China and India To Harvest Massive New Fuel Source: Crystal Methane
December 14, 2007 5:08 PM
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Here the methane hydrate trapped within the muddy sediment is showed fueling a golden flame. Methane hydrate resources are estimated to surpass coal, oil, and natural gas supplies combined.
(Source: Spiegel Online)
Japan's Chikyu research drilling vessel is the largest research drilling vessel in the world.
(Source: Spiegel Online)
There are rich deposits of methane hydrates surrounding much of Asia.
(Source: Spiegel Online)
China, India and numerous other developing nations bet on new carbon fuel to complete their ascent to economic dominance
just be a lot closer to writing
a ticket to free itself from foreign oil. Faced with an eventual power crisis when the nation's coal and oil resources run out,
the world's top CO
, is scrounging around looking for new energy sources -- be they "clean" or "dirty."
Chinese scientists with the Guangzhou Marine Geological Survey have made a major discovery which may provide a major source of
. When dig a core sample out of the ocean floor in the deep waters of the South China Sea. The scientists were astonished when they held a small flame to the sample and it ignited, burning with a yellowish-red flame.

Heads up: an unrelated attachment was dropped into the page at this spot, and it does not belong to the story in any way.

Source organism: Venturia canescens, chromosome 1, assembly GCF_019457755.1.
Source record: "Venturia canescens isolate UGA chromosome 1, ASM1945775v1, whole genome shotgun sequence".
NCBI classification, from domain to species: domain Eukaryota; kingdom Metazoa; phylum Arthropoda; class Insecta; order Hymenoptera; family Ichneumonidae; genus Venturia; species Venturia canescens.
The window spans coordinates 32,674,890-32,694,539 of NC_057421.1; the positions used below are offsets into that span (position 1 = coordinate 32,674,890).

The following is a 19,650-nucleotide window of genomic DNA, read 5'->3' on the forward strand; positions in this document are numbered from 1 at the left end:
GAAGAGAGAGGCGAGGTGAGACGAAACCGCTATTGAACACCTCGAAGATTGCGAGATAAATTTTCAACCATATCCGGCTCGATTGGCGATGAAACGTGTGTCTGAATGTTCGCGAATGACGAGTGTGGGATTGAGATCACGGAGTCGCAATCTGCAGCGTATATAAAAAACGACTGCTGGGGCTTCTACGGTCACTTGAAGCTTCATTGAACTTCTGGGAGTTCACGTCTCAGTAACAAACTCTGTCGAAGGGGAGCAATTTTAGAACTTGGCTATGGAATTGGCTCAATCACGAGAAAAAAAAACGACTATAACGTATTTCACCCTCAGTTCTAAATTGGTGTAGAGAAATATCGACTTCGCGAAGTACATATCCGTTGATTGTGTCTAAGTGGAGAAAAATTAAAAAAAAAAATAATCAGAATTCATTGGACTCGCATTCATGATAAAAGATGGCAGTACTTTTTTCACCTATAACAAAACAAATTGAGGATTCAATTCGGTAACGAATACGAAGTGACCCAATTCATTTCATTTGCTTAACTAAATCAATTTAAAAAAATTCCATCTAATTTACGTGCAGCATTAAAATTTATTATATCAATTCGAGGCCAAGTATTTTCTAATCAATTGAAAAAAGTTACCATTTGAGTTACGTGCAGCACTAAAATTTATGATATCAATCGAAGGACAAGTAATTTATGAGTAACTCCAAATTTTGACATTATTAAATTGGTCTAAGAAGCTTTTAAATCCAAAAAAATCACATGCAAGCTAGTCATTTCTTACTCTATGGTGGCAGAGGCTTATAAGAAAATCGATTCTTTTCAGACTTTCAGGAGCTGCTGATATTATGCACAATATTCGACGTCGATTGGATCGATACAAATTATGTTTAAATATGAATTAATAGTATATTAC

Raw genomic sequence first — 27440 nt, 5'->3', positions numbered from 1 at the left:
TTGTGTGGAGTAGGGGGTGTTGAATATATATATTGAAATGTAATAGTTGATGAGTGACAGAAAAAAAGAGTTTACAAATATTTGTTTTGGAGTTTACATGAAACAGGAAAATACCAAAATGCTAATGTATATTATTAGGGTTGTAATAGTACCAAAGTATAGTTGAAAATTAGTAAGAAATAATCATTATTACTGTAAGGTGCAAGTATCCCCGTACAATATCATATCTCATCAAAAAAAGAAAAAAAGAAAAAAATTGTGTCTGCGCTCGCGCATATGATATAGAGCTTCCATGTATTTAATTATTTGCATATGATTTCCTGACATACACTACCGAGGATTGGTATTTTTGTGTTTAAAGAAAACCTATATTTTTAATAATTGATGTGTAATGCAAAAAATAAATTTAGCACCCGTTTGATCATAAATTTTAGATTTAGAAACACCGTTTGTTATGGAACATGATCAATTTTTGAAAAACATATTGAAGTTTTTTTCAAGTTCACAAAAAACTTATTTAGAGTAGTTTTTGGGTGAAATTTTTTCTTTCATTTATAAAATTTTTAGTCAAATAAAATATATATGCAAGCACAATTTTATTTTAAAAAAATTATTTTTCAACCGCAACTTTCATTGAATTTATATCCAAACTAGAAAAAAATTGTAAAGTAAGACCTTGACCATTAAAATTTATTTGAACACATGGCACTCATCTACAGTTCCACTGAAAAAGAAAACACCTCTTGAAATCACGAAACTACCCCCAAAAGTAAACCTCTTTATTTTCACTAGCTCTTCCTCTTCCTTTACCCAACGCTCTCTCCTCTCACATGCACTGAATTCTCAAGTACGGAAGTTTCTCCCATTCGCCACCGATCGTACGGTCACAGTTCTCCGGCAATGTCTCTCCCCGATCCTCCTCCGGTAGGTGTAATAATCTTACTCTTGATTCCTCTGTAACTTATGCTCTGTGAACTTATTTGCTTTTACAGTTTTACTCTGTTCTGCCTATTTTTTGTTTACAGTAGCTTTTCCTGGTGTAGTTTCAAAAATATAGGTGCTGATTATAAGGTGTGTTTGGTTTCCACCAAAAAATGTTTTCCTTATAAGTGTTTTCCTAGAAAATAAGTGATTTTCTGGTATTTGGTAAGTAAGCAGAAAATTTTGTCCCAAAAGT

The leaders of the expedition Shengxiong Yang and Nengyou Wu realized were all smiles when they returned to port an announced their discovery -- a wealth of sea floor methane hydrate.
Methane hydrate is a flammable fuel, which consists of methane trapped within a crystal lattice of water. On the earth it forms in small quantities in permafrost and in substantial quantities on the deep sea floor, either on continental shelfs or in deep semi-enclosed seas (like the South China Sea). The methane hydrate discovered by the expedition was part of a 15 to 20 m layer of sediment which included a large amount of mud and silt. These soft sediments should allow for easily drilling, which is an encouraging sign to fossil fuel companies.
China, India, South Korea, Japan and Taiwan all are expressing a large interest in and financial commitment to developing a harvesting infrastructure for this promising resource. While the west has only expressed marginal interest in it, these Asian nations see it as an invaluable tool to pass their western competitors which they are
in terms of economic power.
China in particular has shown the largest desire for growth, each year upping its power consumption by an amount that approximately equals the total yearly power consumption for France. Despite its superpower status, China is legally treated by the Kyoto treating as a developing nation and is free to run rampant with carbon emissions, which some fear will
cause significant global warming damage
. China has pledged to try to reduce them and is apparently making
some initial steps
to back up its talk. China's Prime Minister, Wen Jiabao used the terms "pollution" and "environment" 48 times in his address to the National People's Congress this year and said that China refused to repeat the mistake of "polluting first and cleaning up later."